Family court judges in the states that have legalized marijuana for recreational or medicinal use are dealing with this question: How should the changing legal status of the drug affect the way they rule in child custody cases?
Now that it's legal, does that mean that pot smoking should not disqualify a parent from getting primary custody of their children?
In South Carolina, there is no such debate taking place. The law has not changed here - marijuana is illegal, and, if you are caught with any amount, you will be arrested.
And, if a SC family court judge hearing your child custody case learns that you smoke pot, it will affect their decision as to who gets primary custody of your children.
What Do SC Judges Consider When Deciding Who Gets Custody?
When determining child custody, SC family courts try to determine what's in the best interests of the child. The factors they use to determine what's in the child's interest include:
- The stability of each parent, including their employment situation and their access to appropriate housing;
- Which parent the child would prefer to live with (depending on the age of the child); and
- Which parent is better situated to ensure the physical and emotional well-being of the child.
Here's the thing, though - even if the judge looks at all these factors and determines that you should get primary custody, they may very well deny you custody if they learn you smoke pot.
In some cases, none of the other factors matter once marijuana or other drug use is on the table. You may have a better job and employment record than your spouse and still lose custody because you tested positive for marijuana.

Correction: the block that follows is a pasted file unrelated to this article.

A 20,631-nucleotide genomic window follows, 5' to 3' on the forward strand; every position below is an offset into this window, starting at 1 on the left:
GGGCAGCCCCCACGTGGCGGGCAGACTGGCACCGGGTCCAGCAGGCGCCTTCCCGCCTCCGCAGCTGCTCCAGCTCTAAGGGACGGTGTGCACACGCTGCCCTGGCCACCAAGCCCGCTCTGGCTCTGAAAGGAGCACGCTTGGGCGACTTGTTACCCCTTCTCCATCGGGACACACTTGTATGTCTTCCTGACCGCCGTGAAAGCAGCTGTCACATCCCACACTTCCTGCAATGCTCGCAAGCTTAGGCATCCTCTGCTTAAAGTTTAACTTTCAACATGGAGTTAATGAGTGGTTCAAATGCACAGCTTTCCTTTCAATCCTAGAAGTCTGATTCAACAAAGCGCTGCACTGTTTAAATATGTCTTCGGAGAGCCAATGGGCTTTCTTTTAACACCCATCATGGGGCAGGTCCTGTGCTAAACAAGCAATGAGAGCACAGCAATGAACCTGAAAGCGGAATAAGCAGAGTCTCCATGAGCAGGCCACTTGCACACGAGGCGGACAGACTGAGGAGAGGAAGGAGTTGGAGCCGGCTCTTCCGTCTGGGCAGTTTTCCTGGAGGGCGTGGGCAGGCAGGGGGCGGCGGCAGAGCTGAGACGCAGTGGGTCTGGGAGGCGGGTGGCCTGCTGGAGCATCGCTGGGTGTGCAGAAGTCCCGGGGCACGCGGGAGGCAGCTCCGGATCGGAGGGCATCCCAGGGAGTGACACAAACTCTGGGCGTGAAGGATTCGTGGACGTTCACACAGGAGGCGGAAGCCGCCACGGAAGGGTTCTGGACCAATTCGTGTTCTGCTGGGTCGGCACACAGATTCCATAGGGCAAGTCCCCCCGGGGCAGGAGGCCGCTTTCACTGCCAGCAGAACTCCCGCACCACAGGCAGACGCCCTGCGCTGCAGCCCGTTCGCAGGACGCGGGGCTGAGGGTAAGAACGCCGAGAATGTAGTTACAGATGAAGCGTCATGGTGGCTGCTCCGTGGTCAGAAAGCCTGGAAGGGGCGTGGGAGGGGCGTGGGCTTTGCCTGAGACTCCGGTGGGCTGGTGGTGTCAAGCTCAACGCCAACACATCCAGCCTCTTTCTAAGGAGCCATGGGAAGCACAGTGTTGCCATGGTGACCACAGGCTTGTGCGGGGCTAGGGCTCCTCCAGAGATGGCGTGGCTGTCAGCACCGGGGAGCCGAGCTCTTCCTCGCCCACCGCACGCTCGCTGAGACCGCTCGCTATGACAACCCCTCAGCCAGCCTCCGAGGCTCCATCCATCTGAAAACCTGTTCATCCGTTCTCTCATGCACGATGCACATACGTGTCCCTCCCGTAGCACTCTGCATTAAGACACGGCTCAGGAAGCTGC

Even if your spouse has a minor criminal record and you have never been in any kind of trouble, a family court judge may deny you custody because of marijuana use.
How Would the Judge Know That I Smoke Pot?
Any party in a child custody dispute can file a motion requesting a drug test to prove the other party is a habitual user.
Let's say you are a casual pot smoker and your spouse, of course, knows this. If you are in a contentious custody battle, they may request a drug test, knowing that if you fail they are more likely to get full custody.
The judge can order drug testing on one or both parties, even when no motion is filed if they believe there is evidence of drug use. Such evidence could include information provided by you, the testimony of a witness, or any drug convictions on your record.
If you fail a drug test during a child custody case, it can affect the custody determination. Your Myrtle Beach child custody lawyer on the Axelrod team will help you take steps to protect yourself and your children - call today at (843) 916-9300 or fill out our contact form to set up a consultation.